This is a new technique for making custom fitting masks out of hot melt glue and yarn. The base is a head form the same size as my head, to make sure my head later fits into the mask. (The base itself will be another instructable.) Over the basic head form I sculpted clay to make the form of the mask.
You can get a layer of hot melt glue and yarn to cover the clay, but it doesn't stick well to the clay. When finished, it is easy to remove because of that. The inside of the mask just had a little clay dust stuck to it, which washed off easily with water.
This kind of mask material is tough, leathery, and more damage resistant than paper mache. It is very light-weight and comfortable. To get the mask off the clay mold and over my own head, I made a couple of cuts behind the ears, which allow the mask to flex open. It then just springs closes over my head and stays in place pretty well. This material should have very good longevity, which is good, because laying on the yarn is pretty time consuming.
Step 1: Sculpting the Clay
This is the head mold. It was made by covering my head with nylon panty hose, like a bank robber, and covering it with two layers of metallic tape, like sticky aluminum foil (available in auto part stores). I was then cut out of the tape, the panty hose layer was removed, and the shell coated inside with a layer of plaster of Paris. When that was strong, I filled the rest of the cavity with grout and Styrofoam chunks, to cut down on weight and mounted it on a PVC pipe neck and base. The end result is a solid shape that resists pressure while sculpting the clay over it.
After sculpting the clay, you can see some of the first yarn going on.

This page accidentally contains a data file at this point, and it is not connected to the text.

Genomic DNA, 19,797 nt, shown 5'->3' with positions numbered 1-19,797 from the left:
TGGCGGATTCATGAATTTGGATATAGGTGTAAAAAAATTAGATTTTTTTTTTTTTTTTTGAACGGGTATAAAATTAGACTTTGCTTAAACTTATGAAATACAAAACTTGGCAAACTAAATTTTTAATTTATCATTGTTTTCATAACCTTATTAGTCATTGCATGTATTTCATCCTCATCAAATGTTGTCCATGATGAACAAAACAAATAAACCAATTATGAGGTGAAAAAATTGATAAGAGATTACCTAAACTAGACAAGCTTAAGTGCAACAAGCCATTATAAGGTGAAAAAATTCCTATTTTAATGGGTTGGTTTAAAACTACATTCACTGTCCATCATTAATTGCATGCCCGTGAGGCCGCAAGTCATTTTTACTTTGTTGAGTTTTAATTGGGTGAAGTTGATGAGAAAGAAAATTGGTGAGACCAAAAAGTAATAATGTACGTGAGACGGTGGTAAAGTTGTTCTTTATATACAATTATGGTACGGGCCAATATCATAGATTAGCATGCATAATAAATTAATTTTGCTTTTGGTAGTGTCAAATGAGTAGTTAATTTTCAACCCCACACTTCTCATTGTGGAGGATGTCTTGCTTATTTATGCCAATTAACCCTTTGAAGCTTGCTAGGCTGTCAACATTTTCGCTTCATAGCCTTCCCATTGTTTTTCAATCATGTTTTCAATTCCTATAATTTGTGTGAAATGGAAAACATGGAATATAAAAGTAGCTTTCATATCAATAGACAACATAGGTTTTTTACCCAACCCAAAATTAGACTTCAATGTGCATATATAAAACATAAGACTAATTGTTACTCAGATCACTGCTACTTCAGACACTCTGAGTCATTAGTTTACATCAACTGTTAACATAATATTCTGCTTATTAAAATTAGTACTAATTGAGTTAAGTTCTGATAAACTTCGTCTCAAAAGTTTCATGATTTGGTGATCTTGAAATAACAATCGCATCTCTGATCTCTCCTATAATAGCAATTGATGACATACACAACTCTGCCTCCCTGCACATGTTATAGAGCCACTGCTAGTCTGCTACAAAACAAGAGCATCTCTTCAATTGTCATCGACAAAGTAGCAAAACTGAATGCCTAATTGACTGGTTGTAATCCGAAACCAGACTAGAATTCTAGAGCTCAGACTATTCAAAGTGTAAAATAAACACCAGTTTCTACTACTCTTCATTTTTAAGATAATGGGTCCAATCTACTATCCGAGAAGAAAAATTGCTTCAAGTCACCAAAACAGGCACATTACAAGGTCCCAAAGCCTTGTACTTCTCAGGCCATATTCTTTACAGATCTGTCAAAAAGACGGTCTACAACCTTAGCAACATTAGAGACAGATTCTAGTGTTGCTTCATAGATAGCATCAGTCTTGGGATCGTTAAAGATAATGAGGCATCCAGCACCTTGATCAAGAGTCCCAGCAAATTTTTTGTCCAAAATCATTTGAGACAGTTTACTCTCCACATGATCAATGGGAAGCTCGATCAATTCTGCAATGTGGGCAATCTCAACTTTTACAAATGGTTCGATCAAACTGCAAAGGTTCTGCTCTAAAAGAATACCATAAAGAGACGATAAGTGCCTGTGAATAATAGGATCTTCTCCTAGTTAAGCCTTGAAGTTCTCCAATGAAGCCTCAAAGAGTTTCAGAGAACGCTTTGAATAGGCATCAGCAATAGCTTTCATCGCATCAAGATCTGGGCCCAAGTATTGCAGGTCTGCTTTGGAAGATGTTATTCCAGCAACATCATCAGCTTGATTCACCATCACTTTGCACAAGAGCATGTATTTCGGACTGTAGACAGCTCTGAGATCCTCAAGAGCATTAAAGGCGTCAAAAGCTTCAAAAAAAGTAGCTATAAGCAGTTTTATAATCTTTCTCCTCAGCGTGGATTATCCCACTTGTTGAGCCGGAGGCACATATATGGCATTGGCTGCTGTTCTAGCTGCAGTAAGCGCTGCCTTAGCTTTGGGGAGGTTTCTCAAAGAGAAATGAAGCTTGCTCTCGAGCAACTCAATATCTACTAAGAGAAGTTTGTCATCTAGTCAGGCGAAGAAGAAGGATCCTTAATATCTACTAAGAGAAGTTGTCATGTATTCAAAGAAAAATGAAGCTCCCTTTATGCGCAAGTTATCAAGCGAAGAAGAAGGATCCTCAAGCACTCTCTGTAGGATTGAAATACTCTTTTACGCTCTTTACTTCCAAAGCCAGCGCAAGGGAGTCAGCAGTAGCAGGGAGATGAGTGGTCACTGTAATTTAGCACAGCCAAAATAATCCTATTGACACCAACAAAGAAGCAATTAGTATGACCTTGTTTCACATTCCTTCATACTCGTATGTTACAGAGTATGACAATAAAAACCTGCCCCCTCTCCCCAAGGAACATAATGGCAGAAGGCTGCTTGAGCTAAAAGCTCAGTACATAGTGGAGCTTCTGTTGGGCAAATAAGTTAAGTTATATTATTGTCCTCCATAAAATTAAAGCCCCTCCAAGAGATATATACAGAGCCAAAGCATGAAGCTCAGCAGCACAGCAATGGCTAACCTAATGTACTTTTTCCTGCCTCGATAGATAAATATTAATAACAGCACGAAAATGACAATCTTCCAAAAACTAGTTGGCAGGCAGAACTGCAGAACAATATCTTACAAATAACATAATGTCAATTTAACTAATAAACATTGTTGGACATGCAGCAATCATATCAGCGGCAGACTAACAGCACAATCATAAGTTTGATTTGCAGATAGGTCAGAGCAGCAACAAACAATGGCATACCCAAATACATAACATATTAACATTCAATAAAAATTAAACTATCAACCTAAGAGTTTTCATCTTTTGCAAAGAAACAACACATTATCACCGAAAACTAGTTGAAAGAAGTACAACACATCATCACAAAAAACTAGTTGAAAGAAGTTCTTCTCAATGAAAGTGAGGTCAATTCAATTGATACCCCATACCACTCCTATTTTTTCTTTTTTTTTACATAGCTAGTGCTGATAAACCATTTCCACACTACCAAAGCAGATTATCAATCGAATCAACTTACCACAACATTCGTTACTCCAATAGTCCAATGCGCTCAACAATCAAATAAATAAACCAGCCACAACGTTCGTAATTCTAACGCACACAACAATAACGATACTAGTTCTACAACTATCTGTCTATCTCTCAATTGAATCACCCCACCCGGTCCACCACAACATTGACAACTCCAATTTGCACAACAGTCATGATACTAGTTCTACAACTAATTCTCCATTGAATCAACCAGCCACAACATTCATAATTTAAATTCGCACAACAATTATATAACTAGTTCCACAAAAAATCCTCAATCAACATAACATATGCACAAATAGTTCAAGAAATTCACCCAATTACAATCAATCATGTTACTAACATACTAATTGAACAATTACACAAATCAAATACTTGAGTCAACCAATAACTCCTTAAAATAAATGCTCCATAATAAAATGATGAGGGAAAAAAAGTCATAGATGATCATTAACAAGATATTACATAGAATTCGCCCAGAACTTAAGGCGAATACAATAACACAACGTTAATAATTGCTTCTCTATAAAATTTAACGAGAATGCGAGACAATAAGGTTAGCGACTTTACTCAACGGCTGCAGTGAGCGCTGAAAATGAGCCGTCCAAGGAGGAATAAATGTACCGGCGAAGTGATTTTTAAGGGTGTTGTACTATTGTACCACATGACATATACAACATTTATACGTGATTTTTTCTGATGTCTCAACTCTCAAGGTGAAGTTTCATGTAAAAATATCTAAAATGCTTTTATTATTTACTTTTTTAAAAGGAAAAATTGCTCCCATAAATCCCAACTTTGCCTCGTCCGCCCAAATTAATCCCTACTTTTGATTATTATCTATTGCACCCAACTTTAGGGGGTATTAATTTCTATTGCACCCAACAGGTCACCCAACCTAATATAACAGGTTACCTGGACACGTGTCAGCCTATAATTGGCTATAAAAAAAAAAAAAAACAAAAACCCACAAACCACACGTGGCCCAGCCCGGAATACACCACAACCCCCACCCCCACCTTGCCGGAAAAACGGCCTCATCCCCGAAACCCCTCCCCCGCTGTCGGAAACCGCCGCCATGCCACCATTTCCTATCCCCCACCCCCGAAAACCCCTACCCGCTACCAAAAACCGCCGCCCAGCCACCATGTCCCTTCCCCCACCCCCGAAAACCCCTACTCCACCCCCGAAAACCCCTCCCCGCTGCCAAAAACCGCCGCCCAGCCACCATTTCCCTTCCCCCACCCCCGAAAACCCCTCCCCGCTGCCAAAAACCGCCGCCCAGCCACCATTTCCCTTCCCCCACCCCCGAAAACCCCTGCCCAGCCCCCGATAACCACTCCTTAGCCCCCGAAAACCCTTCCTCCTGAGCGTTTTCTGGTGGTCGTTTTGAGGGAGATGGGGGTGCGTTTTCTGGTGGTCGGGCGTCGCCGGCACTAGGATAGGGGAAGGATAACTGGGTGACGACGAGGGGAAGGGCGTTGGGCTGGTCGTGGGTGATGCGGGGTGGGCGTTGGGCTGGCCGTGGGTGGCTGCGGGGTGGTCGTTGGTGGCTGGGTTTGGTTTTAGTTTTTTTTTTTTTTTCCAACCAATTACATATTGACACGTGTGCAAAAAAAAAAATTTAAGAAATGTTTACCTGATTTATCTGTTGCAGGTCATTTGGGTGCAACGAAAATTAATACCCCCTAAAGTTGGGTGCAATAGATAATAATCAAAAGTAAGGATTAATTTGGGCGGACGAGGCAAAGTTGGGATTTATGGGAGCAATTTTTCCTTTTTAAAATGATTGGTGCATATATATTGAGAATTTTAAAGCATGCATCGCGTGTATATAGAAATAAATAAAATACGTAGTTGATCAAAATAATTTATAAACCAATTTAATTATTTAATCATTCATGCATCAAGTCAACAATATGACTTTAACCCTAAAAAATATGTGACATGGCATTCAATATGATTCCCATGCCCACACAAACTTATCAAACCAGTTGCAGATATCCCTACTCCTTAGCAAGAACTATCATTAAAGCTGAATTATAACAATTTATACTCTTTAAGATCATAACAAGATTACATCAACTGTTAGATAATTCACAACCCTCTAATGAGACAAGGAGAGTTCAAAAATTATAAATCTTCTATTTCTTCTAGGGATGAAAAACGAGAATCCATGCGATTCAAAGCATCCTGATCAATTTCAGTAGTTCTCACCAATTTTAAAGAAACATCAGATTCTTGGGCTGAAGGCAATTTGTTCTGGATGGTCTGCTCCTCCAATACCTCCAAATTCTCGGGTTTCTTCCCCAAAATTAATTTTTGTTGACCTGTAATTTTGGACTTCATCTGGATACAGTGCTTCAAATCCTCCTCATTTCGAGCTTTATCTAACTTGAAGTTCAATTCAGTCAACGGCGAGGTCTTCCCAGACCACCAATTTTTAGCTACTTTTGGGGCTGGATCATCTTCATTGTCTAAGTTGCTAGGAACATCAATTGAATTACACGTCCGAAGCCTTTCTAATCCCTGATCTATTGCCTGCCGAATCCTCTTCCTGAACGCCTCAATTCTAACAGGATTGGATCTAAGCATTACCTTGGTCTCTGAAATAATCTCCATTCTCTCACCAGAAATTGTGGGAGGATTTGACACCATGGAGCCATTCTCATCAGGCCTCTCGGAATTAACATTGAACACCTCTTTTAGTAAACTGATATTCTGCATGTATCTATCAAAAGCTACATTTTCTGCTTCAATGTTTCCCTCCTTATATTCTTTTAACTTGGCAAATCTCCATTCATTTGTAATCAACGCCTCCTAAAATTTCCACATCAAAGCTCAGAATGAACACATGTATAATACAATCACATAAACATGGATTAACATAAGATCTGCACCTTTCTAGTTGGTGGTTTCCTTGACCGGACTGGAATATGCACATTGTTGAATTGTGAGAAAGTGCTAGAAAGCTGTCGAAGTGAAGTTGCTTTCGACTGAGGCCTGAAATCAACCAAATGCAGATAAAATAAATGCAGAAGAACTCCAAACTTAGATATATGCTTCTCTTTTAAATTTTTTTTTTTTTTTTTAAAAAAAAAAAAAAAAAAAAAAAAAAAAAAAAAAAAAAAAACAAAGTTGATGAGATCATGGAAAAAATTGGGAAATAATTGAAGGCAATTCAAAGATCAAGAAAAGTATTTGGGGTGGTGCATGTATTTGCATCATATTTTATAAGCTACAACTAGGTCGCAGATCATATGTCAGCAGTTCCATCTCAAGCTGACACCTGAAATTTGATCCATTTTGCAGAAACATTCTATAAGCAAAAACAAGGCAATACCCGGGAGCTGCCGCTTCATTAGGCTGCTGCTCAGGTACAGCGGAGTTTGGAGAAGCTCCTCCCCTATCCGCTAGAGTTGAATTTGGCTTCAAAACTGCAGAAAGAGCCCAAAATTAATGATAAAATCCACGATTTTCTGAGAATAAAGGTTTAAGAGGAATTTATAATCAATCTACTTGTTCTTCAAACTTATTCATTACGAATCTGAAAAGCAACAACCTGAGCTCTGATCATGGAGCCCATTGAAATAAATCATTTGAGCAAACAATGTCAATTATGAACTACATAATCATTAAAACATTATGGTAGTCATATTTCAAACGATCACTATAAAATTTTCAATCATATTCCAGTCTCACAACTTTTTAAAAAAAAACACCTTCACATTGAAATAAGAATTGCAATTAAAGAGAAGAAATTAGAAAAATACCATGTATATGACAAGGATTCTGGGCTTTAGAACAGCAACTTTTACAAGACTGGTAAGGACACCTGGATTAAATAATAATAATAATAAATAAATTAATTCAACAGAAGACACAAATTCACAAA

Step 2: Yarn Application
The yarn is glued down in swirling patterns over the surface of the clay. After the yarn first goes down, the surface is not very smooth. I go over it with a special hot smoothing tool I made out of a soldering iron. The copper tip was hammered flat, something like a hot spatula. At full voltage, the soldering iron gets too hot and burns the glue, so I use a voltage regulator to lower the voltage to about 60 volts. That way, it melts and smooths, but does not burn the glue.
The yarn colors change, darkening when saturated with glue. Usually, there is enough glue used in sticking down the yarn to also saturate the yarn in the flattening procedure. You can always add more glue if the yarn is too dry.
When finished, the surface is shinier than the original yarn surface, flatter, and easier to keep clean. For those who object to the shiny surface, one could probably just spray the finished mask with matte spray varnish, available at art stores.
Step 3: Shots of the Finished Mask
These are just some shots of the finished mask from various angles.
In the process of removing it from the clay inside, I made a couple of cuts up the neck behind the ears. The complicated forms are not much of a problem to remove, because the clay can be flexed and broken off of the head mold while still inside the mask shell. The head mold itself has no complicated details that the yarn layer would lock onto. Therefore, even if the yarn layer sticks to protruding clay forms, such as the horn-like shapes over the eyes, the clay breaks off and can be removed from the inside of the shell after everything comes off the simpler head mold shape.
You can always use more cuts to remove things, if need be, and patch with more glue later.